They are not constructed to fix or address real problems that customer service or engineers might concern themselves with (they almost reject the idea of those departments). Life is faith based rooting based, not pesky problem filled reality based When problems arise, because they are only equipped with marketing, they really are rendered helpless on a “fixing it front”. The key for a pure talker, all marketing group is to constantly blame the other company which stupidly got in the muck and attempted to make things, improve things and brainstorm new ideas. Keep it simple. Even if something by any logical standard was caused by the Republican company, you claim the other side was involved and was the lynchpin of the problem. After all they make things, we are just innocently talking over here.
It’s what marketing is at its core…making people physiologically fully buy in to a certain spin and move them away from snippets of logic that might undercut the myth. Plus lay all the blame some fundamental evil-doer character.
Some interesting trends in the generic congressional polls and specifically Rasmussen. The RCP avg has the D's edging in front on the R's very slightly (46.2 vs 46.0). The big driver is ironically Rasmussen with a huge sample size. Rasmussen had it 43D-46R for Oct22-28 (sample size 3500). Now it has it 46D-46D for Oct29-Nov4 (sample size 3500). It looks like old Rasmussen is seeing some serious momentum towards the blue team in the house. Come on 218!
Unfortunately, 538 does not currently have a House Congressional projection. I have never followed how closely the generic D and R congressional polls translate to results on election day.
This electionprojection.com web site seems to be predicting the Republicans will continue to hold a painful +50 (242R-193D) seat led:
Here is some rough sketch data I collected from RealClearPolitics, showing the aggreivate generic congressional poll margins and then what happened a few days later in the election (in percentage, not seats):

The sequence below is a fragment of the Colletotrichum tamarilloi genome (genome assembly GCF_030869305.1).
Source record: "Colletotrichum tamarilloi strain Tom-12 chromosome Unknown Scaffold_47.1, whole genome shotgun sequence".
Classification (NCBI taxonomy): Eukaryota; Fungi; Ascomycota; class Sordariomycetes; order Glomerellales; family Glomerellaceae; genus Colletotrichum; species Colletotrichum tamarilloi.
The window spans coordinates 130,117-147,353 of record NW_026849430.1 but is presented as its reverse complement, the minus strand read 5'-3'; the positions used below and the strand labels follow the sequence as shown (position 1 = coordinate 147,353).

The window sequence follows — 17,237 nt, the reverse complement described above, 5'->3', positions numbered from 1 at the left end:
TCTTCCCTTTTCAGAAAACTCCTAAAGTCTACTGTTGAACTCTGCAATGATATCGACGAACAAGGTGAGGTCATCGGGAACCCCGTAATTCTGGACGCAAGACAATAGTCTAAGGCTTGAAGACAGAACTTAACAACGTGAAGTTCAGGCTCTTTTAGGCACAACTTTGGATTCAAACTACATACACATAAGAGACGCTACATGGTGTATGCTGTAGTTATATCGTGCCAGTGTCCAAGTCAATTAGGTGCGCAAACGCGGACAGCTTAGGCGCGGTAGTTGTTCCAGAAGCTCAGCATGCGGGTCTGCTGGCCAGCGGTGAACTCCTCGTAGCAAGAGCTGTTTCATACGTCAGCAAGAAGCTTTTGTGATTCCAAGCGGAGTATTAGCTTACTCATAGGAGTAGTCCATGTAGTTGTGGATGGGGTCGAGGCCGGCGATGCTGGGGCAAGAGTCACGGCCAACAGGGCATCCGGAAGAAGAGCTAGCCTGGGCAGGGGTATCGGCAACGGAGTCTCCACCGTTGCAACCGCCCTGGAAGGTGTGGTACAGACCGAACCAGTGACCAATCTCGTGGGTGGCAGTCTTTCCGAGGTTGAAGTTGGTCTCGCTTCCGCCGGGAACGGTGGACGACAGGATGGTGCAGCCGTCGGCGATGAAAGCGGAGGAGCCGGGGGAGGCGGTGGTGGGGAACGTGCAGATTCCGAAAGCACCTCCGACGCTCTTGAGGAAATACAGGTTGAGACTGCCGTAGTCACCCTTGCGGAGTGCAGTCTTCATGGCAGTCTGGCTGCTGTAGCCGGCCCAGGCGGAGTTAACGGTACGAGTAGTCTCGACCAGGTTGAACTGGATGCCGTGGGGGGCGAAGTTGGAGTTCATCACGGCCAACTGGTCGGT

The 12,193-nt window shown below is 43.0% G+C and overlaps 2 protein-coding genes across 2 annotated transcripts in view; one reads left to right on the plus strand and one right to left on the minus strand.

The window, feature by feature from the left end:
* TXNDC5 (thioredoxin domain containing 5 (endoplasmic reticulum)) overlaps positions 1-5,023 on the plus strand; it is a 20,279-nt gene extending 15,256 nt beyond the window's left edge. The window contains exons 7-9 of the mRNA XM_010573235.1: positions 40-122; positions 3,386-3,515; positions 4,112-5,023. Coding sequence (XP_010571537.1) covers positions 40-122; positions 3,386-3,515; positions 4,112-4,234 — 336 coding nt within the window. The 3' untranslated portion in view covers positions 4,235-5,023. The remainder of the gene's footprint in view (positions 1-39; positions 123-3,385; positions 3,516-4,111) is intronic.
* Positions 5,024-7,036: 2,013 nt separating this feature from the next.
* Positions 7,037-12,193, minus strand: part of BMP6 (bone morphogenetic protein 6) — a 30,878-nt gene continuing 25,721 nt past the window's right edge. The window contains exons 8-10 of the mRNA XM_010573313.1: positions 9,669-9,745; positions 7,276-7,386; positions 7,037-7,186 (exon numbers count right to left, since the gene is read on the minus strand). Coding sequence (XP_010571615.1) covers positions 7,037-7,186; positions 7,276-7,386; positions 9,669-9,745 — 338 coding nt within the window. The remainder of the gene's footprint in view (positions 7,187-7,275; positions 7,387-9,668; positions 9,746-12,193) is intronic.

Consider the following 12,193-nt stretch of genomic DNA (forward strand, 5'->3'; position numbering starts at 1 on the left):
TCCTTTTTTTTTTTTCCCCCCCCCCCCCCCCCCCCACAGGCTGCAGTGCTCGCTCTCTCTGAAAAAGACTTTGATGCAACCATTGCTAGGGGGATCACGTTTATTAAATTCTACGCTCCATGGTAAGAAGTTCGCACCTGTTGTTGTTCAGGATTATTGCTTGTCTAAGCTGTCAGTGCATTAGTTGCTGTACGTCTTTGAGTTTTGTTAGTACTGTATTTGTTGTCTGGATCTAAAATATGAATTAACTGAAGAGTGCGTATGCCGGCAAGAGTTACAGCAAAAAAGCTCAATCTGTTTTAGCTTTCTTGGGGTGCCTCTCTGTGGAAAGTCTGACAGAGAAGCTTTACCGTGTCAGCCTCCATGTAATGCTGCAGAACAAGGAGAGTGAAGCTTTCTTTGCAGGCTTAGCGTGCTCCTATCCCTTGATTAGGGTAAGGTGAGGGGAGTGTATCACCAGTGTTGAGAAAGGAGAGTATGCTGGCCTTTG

2004: AVG Polls=Tied Election=+3 R
2006: AVG Polls=+11 D Election=+8 D
2008: AVG Polls=+8 D Election=+9 D
2010: AVG Polls=+9 R Election=+7 R
2012: AVG Polls=Tied Election= ???
So it's 45.3R-45.0D right now with most polls tied. The exceptions are the CBS poll with the D’s up 2 points and Rasmussen with R’s up 3, which gives the average generic congressional poll edge to the Republicans by 0.3%.
Maybe I’m cherry picking, but it seems to me the key elections to look at are 2004 and 2008.
The 2004 polls were damn close to what they look like now both for generic congressional and incumbent/challenger for the Presidency. So from the 2004 data, I’m convincing myself we can edge ahead by 1 to 3 percentage points playing the incumbent party re-play of 2004. Then 2008 shows a bit of an Obama coattail thing.
Nancy meet gavel, again.....Poll after the fold.
This is my attempt to make sense of the current Republican Party. I think they have slowly morphed into a cross between a religious/cult-like group and an infomercial style marketing machine.
The religious element being that they largely do not see the world as complex or needing proportional solutions, but rather, a black and white fantasy story of good and evil. Jesus and the saints are replaced with Ronald Reagan and Grover Norquest & Fox News. The devil is inside all Democrats, government workers, and academia people who challenge the talking points of the saints. By definition, we should never question and always have faith in the decreed FoxNews commentary. They have no process of self-analysis of their own ideas (ie, just have faith in the initial brainstorming thought from the saints). It’s a simple world to process if you believe in set of easy to consume commandments (trickle down always works, lower taxes on super-rich , traditional family appearances, etc).